Justin du Coeur (jducoeur) wrote,
Justin du Coeur
jducoeur

Surprising fun with short words

So after thinking about it for about two years, I finally broke down and splurged (and I do mean splurged -- it's horrifyingly expensive) on the Rosetta Stone course for the one language I actually feel like I need to learn. I refer, of course, to Latin.

I've spent the past hour going through the first two lessons, and they're not kidding when they say that it's addictive. Weirdly addictive, but addictive nonetheless. These first few lessons are kind of the Black Alman of language learning: just complex enough to feel like you're working to learn it, but not actually so complex as to be in any way *hard*. It's all about repetition of little bits of knowledge, presented in a format that's almost game-like, with lots of little multiple-choice puzzles. There's a real kick of satisfaction from getting an average of about 97% on these puzzles (and generally kicking myself over the ones I miss), despite knowing intellectually that these puzzles are idiotically easy. (That said, I've always considered myself wretched at learning non-English languages, so making any progress this quickly is kinda neat.)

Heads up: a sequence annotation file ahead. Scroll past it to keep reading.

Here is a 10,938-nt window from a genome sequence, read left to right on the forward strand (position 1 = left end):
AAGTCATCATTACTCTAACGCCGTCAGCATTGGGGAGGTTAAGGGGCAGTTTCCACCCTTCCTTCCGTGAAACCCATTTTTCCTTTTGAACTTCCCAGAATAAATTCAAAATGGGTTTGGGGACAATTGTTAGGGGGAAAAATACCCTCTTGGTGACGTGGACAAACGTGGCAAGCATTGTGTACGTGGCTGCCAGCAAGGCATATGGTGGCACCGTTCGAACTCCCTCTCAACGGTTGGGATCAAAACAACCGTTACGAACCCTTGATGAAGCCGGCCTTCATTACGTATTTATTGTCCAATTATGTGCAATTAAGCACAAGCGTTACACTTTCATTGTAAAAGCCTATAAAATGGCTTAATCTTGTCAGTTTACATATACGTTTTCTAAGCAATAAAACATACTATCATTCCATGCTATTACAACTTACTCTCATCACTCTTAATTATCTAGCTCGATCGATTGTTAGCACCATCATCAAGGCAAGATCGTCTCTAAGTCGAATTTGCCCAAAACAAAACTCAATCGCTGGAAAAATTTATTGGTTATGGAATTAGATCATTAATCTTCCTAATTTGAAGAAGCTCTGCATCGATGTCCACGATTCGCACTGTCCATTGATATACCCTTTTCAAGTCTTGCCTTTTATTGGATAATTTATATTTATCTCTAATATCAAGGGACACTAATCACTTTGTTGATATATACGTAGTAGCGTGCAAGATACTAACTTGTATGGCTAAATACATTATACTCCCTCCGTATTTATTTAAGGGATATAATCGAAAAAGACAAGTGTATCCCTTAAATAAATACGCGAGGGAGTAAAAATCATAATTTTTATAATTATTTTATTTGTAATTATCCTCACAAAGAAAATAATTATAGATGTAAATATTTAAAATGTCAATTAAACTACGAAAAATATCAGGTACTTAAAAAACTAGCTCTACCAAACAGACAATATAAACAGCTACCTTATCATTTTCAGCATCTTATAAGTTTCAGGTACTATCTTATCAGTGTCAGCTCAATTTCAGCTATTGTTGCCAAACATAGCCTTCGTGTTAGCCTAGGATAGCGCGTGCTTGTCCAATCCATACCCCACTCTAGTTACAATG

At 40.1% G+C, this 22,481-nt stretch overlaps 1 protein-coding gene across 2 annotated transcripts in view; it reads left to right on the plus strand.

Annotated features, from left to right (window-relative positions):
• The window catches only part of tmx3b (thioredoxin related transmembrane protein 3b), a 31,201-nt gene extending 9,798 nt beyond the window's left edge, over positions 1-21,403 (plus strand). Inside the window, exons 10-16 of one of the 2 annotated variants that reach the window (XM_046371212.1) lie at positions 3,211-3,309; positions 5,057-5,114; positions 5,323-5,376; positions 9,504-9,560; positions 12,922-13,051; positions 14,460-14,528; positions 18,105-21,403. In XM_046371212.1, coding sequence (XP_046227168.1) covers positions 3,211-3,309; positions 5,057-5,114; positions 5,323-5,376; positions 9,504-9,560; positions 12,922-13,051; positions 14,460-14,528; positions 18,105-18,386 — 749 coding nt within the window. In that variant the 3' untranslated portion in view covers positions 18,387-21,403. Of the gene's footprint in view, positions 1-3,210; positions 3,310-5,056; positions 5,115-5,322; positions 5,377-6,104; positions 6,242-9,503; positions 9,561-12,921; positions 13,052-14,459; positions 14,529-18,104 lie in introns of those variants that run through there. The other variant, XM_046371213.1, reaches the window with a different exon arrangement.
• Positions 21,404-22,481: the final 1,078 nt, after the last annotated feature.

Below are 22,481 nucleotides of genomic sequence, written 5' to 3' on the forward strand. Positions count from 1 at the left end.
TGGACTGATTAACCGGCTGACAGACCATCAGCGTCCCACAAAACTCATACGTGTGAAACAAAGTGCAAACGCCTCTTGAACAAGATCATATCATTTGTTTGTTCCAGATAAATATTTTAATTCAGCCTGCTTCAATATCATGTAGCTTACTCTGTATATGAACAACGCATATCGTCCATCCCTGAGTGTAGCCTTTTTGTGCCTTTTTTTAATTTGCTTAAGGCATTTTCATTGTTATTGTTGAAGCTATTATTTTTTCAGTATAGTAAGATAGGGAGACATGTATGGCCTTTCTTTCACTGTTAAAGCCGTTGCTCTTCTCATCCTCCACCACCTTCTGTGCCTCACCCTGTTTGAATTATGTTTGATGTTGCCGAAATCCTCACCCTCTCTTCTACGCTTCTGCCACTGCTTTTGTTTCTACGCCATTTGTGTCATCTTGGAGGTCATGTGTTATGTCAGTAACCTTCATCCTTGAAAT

Of course, it's not perfect. Rosetta is somewhat cookie-cutter across all of their 30 languages, with the result that it's a slightly odd fit for Latin. It's essentially teaching conversational Latin (which is all but a contradiction in terms nowadays), and some of the nouns they use feel goofily modern when set against this language. (And consequently wind up as oddly complex phraselets like "acta diurna" and "potio Arabica" -- not exactly central to the language's heyday. Still, there's something utterly SCAdian about knowing how to talk about coffee in Latin.)

Anyway, it's fun and easy, and designed to push you along *really* fast through what amounts to individual instruction. The environment is 100% immersive -- there is no English used in the course -- so it forces you to use your brain a bit to figure out what's what rather than spoon-feeding it, and it winds up much more interesting as a result. With any luck, by the time I'm done with the full course (3 Levels of 4 Units each, of 4 Lessons each), it'll have gotten me far enough that I can at least start playing with some real texts. (At least, with a dictionary to help me figure out all the medieval vocabulary that the course undoubtedly isn't going to get into...)
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